Landlords and property management companies who collect service charges require Service Charge Accounts to settle these shared costs. Managing and collecting these charges requires specialist knowledge of accounting in this sector, which is where GBAC can help.
GBAC is a partner of the Association of Residential Managing Agents (ARMA), the leading body for residential management agents in England and Wales. Our service charge team has experience in preparing accounts for residential and commercial developments, both single and multi-schedule, delivering a thorough yet efficient service for managing agents and leaseholders.
Not only do we work with managing agents and companies to produce Service Charge Accounts and statutory accounts, but we can also deal with all Companies House filing obligations to ensure that you fulfil your legal obligations as a business.
When a building is separated into individually owned/occupied units, whether residential or commercial, Service Charge Accounts are needed to formally manage shared running costs for the building. These can include cleaning and maintenance, lighting and heating for communal areas, waste collection, building insurance, security, and management costs.
Service Charge Accounts provide a formal summary of costs, typically based on estimates from previous years, and collect the charges from the occupiers. This ensures that the funds are available to pay for the required maintenance of the building as and when they’re needed. They’re typically charged annually, though the charges may be collected quarterly or bi-annually.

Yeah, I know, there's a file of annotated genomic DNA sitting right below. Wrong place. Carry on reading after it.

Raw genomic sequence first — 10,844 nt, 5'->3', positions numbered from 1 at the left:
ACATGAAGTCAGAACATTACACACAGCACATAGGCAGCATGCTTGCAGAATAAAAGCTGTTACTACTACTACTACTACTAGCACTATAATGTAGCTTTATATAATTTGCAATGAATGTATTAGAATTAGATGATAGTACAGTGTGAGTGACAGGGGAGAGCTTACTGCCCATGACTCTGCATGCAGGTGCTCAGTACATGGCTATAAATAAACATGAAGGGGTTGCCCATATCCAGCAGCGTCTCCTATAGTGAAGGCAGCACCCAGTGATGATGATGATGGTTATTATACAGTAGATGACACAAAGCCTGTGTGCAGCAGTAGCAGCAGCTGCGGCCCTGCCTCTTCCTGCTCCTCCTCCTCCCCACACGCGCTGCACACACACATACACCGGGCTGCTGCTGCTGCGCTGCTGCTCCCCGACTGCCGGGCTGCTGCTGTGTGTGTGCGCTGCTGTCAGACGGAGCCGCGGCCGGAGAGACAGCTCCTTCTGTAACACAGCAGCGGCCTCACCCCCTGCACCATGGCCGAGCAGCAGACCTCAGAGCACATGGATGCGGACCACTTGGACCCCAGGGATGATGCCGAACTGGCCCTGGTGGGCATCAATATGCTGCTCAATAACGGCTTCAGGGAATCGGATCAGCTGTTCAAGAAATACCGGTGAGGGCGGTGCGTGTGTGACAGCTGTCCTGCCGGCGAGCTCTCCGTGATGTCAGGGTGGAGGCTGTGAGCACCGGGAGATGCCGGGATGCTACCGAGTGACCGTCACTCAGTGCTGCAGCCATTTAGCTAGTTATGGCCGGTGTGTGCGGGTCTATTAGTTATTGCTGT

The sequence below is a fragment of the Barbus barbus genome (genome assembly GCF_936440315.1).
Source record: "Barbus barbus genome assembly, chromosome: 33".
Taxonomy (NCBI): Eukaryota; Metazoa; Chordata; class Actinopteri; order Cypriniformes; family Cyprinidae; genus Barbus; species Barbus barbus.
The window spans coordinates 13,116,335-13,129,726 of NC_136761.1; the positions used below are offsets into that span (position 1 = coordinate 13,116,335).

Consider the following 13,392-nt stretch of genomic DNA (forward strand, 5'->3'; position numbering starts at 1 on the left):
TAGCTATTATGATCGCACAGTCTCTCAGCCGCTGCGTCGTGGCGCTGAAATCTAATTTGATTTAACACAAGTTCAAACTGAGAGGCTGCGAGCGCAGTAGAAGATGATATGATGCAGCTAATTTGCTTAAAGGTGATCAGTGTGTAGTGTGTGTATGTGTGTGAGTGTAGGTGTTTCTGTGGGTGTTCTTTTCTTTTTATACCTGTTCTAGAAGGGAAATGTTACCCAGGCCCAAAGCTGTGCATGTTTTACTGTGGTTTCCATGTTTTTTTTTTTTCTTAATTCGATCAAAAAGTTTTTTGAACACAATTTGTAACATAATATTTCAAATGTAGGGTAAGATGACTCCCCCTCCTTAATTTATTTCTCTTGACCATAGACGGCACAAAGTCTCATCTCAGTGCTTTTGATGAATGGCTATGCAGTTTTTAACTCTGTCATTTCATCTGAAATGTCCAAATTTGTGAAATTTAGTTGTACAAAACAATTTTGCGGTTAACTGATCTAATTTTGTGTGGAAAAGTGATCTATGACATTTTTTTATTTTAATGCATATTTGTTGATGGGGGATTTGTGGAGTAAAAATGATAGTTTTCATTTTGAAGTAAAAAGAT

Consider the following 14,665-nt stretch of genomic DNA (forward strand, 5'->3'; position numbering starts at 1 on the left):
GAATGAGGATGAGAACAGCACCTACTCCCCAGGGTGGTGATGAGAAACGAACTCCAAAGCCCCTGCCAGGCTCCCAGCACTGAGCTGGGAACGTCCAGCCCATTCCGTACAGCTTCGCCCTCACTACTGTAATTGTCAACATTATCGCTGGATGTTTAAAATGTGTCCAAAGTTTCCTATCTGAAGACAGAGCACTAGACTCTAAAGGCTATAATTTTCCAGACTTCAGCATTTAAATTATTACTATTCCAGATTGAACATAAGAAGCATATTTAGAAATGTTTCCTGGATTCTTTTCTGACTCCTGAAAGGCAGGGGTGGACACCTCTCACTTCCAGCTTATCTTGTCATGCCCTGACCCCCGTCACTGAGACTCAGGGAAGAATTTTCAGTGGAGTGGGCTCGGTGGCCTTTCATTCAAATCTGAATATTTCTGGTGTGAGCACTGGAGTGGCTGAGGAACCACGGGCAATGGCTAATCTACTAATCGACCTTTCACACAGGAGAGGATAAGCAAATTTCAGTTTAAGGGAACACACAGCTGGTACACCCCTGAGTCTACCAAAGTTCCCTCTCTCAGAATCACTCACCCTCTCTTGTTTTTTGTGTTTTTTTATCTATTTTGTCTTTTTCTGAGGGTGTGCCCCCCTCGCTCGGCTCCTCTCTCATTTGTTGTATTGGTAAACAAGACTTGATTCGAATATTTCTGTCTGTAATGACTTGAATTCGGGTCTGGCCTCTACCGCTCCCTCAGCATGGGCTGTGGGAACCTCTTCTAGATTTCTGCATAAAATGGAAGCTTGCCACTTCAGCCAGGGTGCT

Property management companies, landlords, and agents use Service Charge Accounts to set out and collect appropriate charges as agreed in the occupiers’ leasehold or tenancy contracts. It is a legal requirement to produce these accounts and file them with Companies House.
These accounts can be complex and may lead to disputes between occupiers and owners if they aren’t managed properly. Having a qualified accountant to prepare and certify Service Charge Accounts reduces the risk of discrepancies, ensuring that your accounts are accurate and up to date.
Accounting for service charges requires an understanding of the property industry and its technical specialisations. It’s possible for landlords and management companies to handle Service Charge Accounts in-house, but there are many things that can go wrong if they’re mismanaged, with potential negative consequences for occupiers and owners.
It’s a better idea to rely on dedicated accountants who can comprehensively manage your Service Charge Accounts for you. At GBAC, our highly experienced team will assist with the preparation of Service Charge Accounts through our seamless and pro-active service, keeping your accounts in order, your properties in their best condition, and the occupiers happy.
We’re strongly committed to delivering client satisfaction through transparency and tailoring our accounting and auditing services to your needs. If you would like more information about how GBAC can help you with your Service Charge Accounts, please get in touch on 01226 298 298 to speak to our team today, or email your enquiry to firstname.lastname@example.org.
The details of the service charge period for a property should be set out in its lease, which should specify whether payment is due before or after services are provided, and whether payments should be made in instalments or charged in full after costs are calculated.